On Thursday, November 18th C.W Post students had the opportunity of listening to speaker, Robert Cassidy, courtesy of the Media Arts Department, a mobile journalist from Newsday. Cassidy shared his journey with prospective journalists as well as those who share a love for the field.
Cassidy was “born into the boxing beat” as he puts it, and has had a love for sports for as long as he can remember. In 1987 he began covering sports and his covering of boxing has appeared in Newsday, LA Times, NY Post, Timeout NY, and The Ring. Currently, he is the Deputy Editor of Multimedia at Newsday. On his journey he has also co-authored six books and written a one act play, which was produced off Broadway. C.W Post students can closely relate to Cassidy because he is a graduate from C.W Post himself, class of ’85.
“When I first started working at Newsday a paper was only so many pages, now I have the ability to change a 400 word story into a 1,000 word story on Newday.com,” Cassidy tells his audience. Throughout his presentation the mobile journalist tried to reiterate that with the evolving field of technology journalists have so many more options and ways to tell a story.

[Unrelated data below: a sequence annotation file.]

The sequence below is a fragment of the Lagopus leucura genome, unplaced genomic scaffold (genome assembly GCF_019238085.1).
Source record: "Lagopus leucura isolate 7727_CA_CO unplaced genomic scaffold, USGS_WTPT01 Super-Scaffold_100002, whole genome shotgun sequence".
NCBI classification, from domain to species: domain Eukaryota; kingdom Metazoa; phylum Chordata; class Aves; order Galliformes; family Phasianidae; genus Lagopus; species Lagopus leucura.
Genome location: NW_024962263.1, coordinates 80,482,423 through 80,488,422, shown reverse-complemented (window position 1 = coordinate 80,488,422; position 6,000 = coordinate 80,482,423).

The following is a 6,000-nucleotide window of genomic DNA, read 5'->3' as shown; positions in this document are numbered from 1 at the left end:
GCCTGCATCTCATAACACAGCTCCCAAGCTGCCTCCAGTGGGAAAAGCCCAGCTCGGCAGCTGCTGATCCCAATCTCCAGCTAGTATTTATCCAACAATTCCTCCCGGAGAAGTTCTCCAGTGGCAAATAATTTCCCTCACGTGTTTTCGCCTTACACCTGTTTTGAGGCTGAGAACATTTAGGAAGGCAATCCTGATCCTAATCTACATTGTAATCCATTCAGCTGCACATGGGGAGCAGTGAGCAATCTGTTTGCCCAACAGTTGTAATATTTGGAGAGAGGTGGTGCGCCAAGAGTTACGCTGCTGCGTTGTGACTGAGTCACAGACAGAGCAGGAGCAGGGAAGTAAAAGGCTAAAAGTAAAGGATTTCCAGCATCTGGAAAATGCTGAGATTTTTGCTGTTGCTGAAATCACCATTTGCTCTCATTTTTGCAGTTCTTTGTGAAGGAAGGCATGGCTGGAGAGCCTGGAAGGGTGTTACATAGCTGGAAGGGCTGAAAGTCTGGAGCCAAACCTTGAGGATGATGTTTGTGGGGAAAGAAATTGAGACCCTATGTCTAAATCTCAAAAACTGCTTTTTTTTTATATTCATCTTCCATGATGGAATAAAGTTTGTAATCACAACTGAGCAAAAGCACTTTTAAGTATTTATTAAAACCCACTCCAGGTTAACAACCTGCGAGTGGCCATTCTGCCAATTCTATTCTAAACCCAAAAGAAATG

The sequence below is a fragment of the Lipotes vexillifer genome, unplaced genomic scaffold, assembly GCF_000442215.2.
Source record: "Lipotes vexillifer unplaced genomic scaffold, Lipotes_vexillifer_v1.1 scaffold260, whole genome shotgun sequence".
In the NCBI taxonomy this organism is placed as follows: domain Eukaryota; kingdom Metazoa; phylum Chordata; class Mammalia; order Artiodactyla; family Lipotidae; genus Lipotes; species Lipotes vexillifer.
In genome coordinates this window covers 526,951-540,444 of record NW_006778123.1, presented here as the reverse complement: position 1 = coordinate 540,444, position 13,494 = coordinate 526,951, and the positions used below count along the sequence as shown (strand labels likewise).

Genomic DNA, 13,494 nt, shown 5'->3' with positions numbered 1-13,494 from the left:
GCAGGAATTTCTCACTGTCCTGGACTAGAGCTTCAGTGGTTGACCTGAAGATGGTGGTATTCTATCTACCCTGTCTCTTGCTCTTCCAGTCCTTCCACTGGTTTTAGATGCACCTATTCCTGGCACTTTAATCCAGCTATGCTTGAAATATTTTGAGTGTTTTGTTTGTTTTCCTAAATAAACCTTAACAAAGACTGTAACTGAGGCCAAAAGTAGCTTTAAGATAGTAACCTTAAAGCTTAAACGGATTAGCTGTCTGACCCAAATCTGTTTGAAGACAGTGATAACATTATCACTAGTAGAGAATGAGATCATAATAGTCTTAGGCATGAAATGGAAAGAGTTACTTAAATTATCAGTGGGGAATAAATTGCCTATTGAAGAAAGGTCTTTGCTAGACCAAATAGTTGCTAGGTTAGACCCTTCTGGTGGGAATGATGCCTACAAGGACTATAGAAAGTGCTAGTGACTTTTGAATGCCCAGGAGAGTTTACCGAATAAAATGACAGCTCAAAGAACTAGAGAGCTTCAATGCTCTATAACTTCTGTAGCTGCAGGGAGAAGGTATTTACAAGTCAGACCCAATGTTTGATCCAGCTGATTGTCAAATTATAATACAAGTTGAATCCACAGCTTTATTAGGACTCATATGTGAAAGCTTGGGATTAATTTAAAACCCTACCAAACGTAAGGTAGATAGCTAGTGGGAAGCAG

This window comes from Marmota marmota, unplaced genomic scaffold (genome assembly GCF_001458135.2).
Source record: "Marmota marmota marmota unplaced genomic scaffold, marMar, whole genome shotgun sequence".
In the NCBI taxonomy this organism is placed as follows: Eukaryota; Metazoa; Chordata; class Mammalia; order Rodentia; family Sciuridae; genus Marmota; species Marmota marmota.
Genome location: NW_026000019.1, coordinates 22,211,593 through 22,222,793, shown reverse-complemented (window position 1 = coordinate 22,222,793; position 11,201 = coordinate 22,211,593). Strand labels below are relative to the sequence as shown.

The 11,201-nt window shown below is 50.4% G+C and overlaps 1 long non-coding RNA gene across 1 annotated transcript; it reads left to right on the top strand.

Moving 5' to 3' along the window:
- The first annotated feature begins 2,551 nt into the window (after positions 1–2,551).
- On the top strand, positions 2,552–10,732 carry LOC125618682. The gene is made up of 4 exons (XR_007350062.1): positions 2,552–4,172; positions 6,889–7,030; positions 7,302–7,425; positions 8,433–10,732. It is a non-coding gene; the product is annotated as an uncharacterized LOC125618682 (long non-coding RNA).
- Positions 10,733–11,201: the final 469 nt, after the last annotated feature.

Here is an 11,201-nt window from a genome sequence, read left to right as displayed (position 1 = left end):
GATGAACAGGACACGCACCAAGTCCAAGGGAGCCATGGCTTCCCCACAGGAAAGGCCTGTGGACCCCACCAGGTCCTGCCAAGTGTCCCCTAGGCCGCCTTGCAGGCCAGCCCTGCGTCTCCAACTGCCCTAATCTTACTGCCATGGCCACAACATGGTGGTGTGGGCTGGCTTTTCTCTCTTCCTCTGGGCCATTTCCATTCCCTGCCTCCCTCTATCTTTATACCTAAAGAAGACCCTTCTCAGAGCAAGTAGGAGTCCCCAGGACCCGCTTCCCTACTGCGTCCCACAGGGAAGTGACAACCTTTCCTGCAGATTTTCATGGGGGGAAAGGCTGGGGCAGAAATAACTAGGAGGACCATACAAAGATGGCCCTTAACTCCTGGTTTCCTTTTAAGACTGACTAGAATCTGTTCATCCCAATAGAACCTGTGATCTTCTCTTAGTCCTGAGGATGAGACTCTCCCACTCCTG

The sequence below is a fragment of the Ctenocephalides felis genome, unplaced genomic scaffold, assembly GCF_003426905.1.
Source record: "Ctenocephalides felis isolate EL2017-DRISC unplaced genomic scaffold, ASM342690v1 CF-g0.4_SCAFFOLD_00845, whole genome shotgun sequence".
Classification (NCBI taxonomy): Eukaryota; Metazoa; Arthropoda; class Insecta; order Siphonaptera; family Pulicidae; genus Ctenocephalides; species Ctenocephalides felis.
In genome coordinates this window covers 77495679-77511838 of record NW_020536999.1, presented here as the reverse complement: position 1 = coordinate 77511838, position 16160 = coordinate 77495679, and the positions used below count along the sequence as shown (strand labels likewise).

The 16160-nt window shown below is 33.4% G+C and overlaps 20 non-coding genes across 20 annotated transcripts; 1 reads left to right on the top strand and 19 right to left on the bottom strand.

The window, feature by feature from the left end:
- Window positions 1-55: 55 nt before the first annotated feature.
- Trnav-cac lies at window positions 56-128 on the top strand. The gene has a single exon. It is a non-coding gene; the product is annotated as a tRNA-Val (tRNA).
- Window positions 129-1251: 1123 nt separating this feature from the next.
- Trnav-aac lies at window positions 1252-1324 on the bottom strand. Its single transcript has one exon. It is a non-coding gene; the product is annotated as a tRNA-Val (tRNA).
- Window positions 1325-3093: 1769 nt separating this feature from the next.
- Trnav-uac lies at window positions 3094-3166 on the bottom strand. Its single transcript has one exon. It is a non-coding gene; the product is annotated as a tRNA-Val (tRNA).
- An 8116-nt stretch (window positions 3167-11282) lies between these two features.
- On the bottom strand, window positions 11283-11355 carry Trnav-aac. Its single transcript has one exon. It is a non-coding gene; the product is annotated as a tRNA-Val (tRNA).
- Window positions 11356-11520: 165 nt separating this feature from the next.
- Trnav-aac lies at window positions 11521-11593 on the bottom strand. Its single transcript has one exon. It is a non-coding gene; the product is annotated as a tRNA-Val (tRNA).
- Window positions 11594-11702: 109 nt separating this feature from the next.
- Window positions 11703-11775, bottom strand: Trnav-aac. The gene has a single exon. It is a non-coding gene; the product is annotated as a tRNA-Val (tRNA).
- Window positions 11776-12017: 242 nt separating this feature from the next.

“I never thought as a writer I’d be taking videos and photographs, but it’s all about versatility,” he goes on to say. When asked what his most useful piece of advice for future journalists is, without hesitation Cassidy exclaimed again, “Versatility!” By sharing personal experiences Cassidy thoroughly explained exactly what he meant by being versatile.
He engaged his audience in a story about a morning he was reporting a high school football game and got a call that something had happened two miles away and he was to report there immediately; Cassidy had to become a one man team and take the role of shooting, reporting, and photographing. “As a mobile journalist you are constantly feeding back info. Every minute counts, however, the principles of journalism stay the same. You have to be accurate,” says Cassidy.
The presentation also included a Q&A period and many students and professors questioned Cassidy about his experiences. One listener asked, “What skills are the most important to take away from college?” Cassidy answered with, “Reporting. Basic reporting is your foundation. It is also important to check your facts.”
Robert Cassidy concluded with saying, “The coolest thing about being a mobile journalist is waking up and not knowing where you will end up. Don’t judge a story until you get there,” he says, “because some of the most interesting people you meet aren’t celebrities.”